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The time for social dialogue is now!


EDITOR: Another May Day has come and gone, yet things remain almost the same. The leaders of the labour movement are very much divided along political lines, which ought not to be, as most of the populace of the country. Instead of writing to address the common issues affecting workers, they prefer to be subservient to politician and workers are left to fetch for themselves, not understanding the issues facing them until the harsh reality of non-payment of pensions, severance payments, holidays due and other basic workers’ rights that are entitled to them are not fulfilled.

On the other side of the equation, there are the politicians, who assume that they are the best thing to happen to the working populace. They know it all and only they can do it for the workers. Workers cannot organize, except these politicians do it for them; only they know the workers’ needs, which is not true. Thus, if you, as a worker, try to implement your God-given rights to think, you are subjected to marginalization, ostracization, victimization, abuse and attacks by party hacks and others.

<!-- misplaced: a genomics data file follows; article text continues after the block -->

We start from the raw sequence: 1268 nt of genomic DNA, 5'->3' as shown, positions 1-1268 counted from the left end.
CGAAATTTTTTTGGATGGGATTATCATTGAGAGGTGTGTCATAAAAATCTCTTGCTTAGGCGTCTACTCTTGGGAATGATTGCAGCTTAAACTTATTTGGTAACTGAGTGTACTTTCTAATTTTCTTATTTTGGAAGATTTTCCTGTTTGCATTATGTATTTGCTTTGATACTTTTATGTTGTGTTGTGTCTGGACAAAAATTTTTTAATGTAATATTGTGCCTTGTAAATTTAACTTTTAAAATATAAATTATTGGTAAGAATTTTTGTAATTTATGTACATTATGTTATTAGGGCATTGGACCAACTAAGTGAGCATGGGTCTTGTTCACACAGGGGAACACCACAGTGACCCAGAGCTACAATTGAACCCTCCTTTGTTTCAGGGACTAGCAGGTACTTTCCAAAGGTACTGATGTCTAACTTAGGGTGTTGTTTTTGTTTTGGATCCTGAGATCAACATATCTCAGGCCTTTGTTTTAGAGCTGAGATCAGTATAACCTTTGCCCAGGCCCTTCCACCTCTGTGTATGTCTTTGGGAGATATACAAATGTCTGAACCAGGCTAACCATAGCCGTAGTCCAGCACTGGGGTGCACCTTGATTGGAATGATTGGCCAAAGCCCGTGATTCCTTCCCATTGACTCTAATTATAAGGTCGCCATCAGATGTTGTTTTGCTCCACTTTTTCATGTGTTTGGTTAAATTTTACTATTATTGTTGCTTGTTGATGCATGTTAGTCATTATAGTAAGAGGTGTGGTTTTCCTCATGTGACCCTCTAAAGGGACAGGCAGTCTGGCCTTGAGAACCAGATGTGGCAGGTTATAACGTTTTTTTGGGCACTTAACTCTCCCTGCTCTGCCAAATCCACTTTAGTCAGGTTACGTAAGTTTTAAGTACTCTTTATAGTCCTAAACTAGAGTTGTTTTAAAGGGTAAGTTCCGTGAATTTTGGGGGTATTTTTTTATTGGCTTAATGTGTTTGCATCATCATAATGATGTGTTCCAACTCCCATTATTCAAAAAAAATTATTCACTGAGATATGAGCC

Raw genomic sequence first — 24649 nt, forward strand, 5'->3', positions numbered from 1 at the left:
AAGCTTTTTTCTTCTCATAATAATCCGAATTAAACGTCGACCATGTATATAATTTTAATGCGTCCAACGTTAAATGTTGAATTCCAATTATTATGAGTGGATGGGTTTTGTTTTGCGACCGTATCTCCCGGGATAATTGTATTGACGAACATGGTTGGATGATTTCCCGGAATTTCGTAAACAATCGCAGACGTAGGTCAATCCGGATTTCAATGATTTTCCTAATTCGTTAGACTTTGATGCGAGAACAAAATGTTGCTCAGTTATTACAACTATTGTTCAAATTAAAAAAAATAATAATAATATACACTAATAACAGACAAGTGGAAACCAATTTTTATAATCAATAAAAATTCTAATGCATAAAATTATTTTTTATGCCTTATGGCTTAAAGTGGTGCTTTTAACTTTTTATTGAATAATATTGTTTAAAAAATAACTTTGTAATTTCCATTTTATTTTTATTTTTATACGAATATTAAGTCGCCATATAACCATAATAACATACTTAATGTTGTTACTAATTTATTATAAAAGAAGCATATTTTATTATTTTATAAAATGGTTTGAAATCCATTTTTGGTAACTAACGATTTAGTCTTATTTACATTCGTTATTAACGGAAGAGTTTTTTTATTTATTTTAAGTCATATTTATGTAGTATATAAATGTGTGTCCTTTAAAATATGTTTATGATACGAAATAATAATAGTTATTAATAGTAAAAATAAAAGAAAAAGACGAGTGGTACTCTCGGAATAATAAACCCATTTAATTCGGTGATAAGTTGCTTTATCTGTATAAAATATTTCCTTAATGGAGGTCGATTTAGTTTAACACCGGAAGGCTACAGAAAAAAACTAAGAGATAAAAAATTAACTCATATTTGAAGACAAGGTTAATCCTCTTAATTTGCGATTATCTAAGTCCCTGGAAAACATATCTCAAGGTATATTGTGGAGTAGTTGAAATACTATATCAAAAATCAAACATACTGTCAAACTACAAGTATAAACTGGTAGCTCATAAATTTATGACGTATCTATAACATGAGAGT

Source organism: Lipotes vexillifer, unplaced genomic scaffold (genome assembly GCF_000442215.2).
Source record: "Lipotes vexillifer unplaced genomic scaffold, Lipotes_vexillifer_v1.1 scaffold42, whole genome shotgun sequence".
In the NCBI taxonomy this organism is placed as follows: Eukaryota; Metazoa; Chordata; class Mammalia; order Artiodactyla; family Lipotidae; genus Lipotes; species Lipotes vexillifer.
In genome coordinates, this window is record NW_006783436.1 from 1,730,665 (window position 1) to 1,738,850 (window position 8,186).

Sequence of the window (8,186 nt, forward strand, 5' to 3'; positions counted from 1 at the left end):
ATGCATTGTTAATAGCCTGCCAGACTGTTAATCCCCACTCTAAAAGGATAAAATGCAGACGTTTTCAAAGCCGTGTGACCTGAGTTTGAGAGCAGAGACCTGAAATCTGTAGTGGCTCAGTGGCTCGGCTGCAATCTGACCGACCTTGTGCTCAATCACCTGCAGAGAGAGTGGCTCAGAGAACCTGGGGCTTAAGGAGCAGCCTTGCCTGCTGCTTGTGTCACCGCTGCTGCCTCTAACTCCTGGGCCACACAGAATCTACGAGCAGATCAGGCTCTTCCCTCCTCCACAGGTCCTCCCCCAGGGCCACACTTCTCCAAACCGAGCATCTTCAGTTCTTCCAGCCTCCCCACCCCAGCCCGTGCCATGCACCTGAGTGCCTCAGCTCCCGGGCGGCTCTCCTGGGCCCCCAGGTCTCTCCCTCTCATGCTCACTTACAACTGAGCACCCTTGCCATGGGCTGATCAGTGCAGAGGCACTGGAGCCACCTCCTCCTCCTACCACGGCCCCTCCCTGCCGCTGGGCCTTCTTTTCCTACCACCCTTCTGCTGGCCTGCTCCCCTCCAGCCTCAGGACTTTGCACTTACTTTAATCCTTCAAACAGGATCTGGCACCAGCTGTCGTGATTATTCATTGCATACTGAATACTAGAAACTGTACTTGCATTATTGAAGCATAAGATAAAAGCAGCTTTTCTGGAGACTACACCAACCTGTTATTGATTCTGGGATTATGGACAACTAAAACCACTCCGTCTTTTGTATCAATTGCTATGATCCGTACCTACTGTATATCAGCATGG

The theme of Labour Day this year is “Social dialogue, the way to shaping the future of work we want”. Yet, such is lacking, as I mentioned above. The employers and the Government are urged to make social dialogue between them and social partners a key instrument for building a world of work. To quote the International Labour Organization (ILO)

director-general Ryder: “The future of work must be inspired by consideration of humanity of social justice and peace. If it is not, we are going to a dark place, we are going to a dangerous place.”

The time is now, more than ever for the labour movement to organize and be counted. It is time that they be recognized as an equal partner and be given the respect and responsibility they deserve. And if they are not given what is due to them, then they should rise up and demand it. There is too much at stake for social dialogue not to take place between the Government and social partners. The issues facing us are diverse for such dialogue not to be on-going.

The future of work and better understanding of the drivers of unprecedented change, which include technological innovation, the organization of work and production, globalization, climate change, social welfare, pension reform, migration, aging population and demography, among other things, are up for dialogue with all parties concerned.

Man on the Go